"Paranormal Activity 4" may have topped the box office this weekend, but the story of the chart remains "Argo" -- which, by dipping just 15% to take $16.6 million, posted the strongest ever hold for a live-action film on a non-holiday weekend. Warner Bros. are said to be confident the film will reach at least $90 million domestically, which is a pretty extraordinary projection these days for a film about grown-ups in which nobody wears a cape. All of which underlines the immediate reaction I had upon finally seeing the film for myself last week: combining that strong populist appeal with old-fashioned craftsmanship, rousing political history and Hollywood insider lore, it's unequivocally the one to beat for Best Picture. [Variety]

Speaking of "Argo," Glenn Dunks rightly celebrates an aspect of the film that hasn't been getting much attention: Jacqueline West's spot-on period costumes. Could she get a surprise nod à la "Milk?" [Stale Popcorn

Big news for Alex Gibney and his documentary "Mea Maxima Culpa": his film has unexpectedly found theatrical distribution in Catholic strongholds Italy and Ireland. [Screen Daily]

Sasha Stone gathers a panel of guest pundits -- including yours truly -- to hash out some early-season questions in her first Oscar Roundtable of the year. [Awards Daily]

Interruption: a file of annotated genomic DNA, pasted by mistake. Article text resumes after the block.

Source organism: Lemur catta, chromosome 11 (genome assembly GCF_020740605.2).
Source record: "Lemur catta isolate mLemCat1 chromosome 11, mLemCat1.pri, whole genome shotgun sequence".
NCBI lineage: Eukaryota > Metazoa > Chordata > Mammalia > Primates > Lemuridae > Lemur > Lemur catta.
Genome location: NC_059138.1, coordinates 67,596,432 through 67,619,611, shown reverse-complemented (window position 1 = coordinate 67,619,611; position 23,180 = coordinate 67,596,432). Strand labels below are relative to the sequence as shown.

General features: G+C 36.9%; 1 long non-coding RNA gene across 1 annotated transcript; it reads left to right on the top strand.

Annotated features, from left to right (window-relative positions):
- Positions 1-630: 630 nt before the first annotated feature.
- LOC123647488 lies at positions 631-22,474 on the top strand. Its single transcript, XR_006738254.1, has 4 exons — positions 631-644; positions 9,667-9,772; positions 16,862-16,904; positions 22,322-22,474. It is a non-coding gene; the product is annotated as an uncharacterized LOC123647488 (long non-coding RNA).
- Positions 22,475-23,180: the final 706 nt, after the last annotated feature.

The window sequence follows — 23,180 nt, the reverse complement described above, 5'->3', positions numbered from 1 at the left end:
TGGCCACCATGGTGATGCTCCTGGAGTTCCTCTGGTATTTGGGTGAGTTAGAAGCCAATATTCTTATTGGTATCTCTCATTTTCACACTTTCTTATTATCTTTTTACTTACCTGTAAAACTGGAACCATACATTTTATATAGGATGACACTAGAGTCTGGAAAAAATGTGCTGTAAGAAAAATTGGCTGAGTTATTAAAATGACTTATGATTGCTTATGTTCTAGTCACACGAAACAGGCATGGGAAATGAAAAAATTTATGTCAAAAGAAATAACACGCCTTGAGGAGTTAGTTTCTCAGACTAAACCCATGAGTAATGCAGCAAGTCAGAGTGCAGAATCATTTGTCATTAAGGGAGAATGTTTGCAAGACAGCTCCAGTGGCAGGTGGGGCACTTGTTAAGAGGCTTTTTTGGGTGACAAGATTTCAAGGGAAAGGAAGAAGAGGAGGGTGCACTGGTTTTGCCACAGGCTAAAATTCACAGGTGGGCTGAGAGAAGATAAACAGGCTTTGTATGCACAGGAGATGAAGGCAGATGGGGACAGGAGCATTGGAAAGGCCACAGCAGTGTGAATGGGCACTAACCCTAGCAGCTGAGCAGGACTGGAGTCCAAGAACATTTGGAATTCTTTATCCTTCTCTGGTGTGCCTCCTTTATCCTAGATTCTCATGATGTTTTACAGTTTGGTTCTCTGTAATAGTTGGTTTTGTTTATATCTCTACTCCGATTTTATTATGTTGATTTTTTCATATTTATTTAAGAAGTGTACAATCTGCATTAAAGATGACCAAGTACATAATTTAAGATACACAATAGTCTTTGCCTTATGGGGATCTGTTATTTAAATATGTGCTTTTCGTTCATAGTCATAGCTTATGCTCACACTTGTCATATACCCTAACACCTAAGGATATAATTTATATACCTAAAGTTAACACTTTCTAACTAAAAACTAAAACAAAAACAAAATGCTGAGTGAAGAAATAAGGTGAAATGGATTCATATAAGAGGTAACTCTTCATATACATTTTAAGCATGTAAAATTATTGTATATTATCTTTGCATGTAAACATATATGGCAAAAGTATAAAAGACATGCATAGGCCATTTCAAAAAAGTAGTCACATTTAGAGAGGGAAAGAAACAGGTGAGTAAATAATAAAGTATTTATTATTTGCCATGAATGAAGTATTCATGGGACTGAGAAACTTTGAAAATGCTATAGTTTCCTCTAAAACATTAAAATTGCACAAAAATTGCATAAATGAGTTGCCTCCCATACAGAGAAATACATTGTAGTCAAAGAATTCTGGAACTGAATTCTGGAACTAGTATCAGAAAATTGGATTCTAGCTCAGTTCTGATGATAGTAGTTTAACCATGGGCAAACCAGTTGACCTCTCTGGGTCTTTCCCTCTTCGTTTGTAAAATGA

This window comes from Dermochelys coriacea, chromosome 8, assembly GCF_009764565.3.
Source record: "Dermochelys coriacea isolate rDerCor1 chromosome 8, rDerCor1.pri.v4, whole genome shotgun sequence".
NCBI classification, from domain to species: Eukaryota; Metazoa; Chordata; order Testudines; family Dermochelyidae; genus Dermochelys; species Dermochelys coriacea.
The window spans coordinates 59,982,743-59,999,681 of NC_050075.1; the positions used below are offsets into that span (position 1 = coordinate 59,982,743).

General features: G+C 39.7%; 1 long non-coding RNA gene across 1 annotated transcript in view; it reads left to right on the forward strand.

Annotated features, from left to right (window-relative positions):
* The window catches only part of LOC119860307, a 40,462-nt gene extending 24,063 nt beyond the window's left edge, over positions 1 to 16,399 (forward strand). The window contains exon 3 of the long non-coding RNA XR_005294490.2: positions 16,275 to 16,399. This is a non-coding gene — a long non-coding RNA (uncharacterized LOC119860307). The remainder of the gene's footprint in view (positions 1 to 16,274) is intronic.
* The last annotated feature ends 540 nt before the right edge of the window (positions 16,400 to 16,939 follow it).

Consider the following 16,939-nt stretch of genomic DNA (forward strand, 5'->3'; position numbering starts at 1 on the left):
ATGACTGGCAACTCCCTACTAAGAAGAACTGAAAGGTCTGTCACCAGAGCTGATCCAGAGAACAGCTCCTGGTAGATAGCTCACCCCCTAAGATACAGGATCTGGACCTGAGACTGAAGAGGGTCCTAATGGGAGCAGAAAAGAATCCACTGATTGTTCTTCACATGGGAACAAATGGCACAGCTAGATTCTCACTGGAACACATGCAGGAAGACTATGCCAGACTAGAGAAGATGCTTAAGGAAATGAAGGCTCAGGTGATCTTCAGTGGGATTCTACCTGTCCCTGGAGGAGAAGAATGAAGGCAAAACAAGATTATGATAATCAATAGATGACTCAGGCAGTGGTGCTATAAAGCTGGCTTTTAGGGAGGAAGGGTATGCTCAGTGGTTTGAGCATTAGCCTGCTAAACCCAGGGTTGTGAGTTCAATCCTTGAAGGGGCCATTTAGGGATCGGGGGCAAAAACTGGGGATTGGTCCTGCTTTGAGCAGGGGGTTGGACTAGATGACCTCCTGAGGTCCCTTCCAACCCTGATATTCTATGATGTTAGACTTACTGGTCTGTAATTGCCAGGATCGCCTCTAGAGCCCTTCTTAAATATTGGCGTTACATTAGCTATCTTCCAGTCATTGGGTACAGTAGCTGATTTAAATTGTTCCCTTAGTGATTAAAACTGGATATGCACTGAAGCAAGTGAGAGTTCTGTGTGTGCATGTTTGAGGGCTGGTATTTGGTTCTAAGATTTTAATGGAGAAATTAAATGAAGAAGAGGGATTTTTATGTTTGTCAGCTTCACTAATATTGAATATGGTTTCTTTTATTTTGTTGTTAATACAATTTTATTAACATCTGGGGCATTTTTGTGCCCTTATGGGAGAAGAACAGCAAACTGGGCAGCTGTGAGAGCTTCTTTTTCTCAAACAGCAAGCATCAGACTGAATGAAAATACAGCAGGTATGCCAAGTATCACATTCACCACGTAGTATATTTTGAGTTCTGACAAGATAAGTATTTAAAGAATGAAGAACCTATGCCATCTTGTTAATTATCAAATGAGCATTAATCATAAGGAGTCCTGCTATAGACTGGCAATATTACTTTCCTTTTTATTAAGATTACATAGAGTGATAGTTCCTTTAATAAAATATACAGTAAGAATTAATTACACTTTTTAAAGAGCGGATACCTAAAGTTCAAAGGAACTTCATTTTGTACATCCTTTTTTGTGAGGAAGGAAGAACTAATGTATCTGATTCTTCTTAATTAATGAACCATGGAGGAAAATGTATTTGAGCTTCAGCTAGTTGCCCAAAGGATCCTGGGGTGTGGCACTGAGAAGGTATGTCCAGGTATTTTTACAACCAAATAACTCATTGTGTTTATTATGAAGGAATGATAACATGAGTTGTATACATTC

Marion Cotillard talks about her "crazy year" that has included "Rust and Bone," "The Dark Knight Rises" and learning Polish for James Gray's "Nightingale." Oh, and having a baby somewhere in between. [Wall Street Journal

Peter Labuza and Matt Zoller Seitz continue their entertaining series of Tarantino-themed video essays, this time putting "Pulp Fiction" under scrutiny. [Press Play]

Neal Gabler discusses the perception of value in Hollywood. Interesting piece, though I'm unsure why Martin Scorsese -- three of whose last four films topped $100 million -- is described as someone not favored by audiences. [LA Times]

"The Sessions" writer-director Ben Lewin talks about the everyday nature of the explicit, and why he could hardly help making a feelgood film. [The Film Experience]

Following the festival success of Israeli Oscar hopeful "Fill the Void," Debra Karim looks at the small but growing band of female filmmakers in the ultra-Orthodox Jewish community. [New York Times]

Tom Hanks swears on national TV. Big deal. I'm more offended by the media's continued insistence on using the idiotic term "f-bomb." [CNN]